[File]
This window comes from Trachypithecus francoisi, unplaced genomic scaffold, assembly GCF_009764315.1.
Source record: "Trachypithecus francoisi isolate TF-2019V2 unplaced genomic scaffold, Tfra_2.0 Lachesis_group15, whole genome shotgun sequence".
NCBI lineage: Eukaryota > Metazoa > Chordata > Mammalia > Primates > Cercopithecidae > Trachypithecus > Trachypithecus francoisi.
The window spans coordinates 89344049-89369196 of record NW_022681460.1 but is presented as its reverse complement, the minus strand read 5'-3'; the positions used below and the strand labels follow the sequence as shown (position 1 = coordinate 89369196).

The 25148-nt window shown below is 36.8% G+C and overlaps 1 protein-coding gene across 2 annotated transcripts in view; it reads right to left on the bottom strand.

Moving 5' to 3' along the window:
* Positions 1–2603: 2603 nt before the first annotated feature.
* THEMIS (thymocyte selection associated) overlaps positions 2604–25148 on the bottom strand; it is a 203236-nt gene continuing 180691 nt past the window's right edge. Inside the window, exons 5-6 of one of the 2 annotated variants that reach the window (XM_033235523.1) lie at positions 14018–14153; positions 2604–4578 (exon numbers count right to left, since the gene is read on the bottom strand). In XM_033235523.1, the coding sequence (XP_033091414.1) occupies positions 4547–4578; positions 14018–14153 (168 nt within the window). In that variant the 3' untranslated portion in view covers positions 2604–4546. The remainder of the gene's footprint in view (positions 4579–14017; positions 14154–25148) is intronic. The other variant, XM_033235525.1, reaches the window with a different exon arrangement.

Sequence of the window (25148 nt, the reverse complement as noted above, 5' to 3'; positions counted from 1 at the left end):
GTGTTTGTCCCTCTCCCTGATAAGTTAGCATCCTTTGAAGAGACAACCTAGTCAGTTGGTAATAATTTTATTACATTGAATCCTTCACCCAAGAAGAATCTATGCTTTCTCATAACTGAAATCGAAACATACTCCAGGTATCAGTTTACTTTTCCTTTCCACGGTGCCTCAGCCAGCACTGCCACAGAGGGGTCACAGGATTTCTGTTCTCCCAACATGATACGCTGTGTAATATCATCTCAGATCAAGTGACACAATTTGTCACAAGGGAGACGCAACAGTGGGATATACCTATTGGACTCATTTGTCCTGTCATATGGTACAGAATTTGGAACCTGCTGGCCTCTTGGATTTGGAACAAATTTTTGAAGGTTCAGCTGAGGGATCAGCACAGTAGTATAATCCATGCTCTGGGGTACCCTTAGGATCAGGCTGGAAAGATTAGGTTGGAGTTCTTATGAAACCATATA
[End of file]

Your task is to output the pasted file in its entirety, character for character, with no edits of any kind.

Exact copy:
This window comes from Trachypithecus francoisi, unplaced genomic scaffold, assembly GCF_009764315.1.
Source record: "Trachypithecus francoisi isolate TF-2019V2 unplaced genomic scaffold, Tfra_2.0 Lachesis_group15, whole genome shotgun sequence".
NCBI lineage: Eukaryota > Metazoa > Chordata > Mammalia > Primates > Cercopithecidae > Trachypithecus > Trachypithecus francoisi.
The window spans coordinates 89344049-89369196 of record NW_022681460.1 but is presented as its reverse complement, the minus strand read 5'-3'; the positions used below and the strand labels follow the sequence as shown (position 1 = coordinate 89369196).

The 25148-nt window shown below is 36.8% G+C and overlaps 1 protein-coding gene across 2 annotated transcripts in view; it reads right to left on the bottom strand.

Moving 5' to 3' along the window:
* Positions 1–2603: 2603 nt before the first annotated feature.
* THEMIS (thymocyte selection associated) overlaps positions 2604–25148 on the bottom strand; it is a 203236-nt gene continuing 180691 nt past the window's right edge. Inside the window, exons 5-6 of one of the 2 annotated variants that reach the window (XM_033235523.1) lie at positions 14018–14153; positions 2604–4578 (exon numbers count right to left, since the gene is read on the bottom strand). In XM_033235523.1, the coding sequence (XP_033091414.1) occupies positions 4547–4578; positions 14018–14153 (168 nt within the window). In that variant the 3' untranslated portion in view covers positions 2604–4546. The remainder of the gene's footprint in view (positions 4579–14017; positions 14154–25148) is intronic. The other variant, XM_033235525.1, reaches the window with a different exon arrangement.

Sequence of the window (25148 nt, the reverse complement as noted above, 5' to 3'; positions counted from 1 at the left end):
GTGTTTGTCCCTCTCCCTGATAAGTTAGCATCCTTTGAAGAGACAACCTAGTCAGTTGGTAATAATTTTATTACATTGAATCCTTCACCCAAGAAGAATCTATGCTTTCTCATAACTGAAATCGAAACATACTCCAGGTATCAGTTTACTTTTCCTTTCCACGGTGCCTCAGCCAGCACTGCCACAGAGGGGTCACAGGATTTCTGTTCTCCCAACATGATACGCTGTGTAATATCATCTCAGATCAAGTGACACAATTTGTCACAAGGGAGACGCAACAGTGGGATATACCTATTGGACTCATTTGTCCTGTCATATGGTACAGAATTTGGAACCTGCTGGCCTCTTGGATTTGGAACAAATTTTTGAAGGTTCAGCTGAGGGATCAGCACAGTAGTATAATCCATGCTCTGGGGTACCCTTAGGATCAGGCTGGAAAGATTAGGTTGGAGTTCTTATGAAACCATATA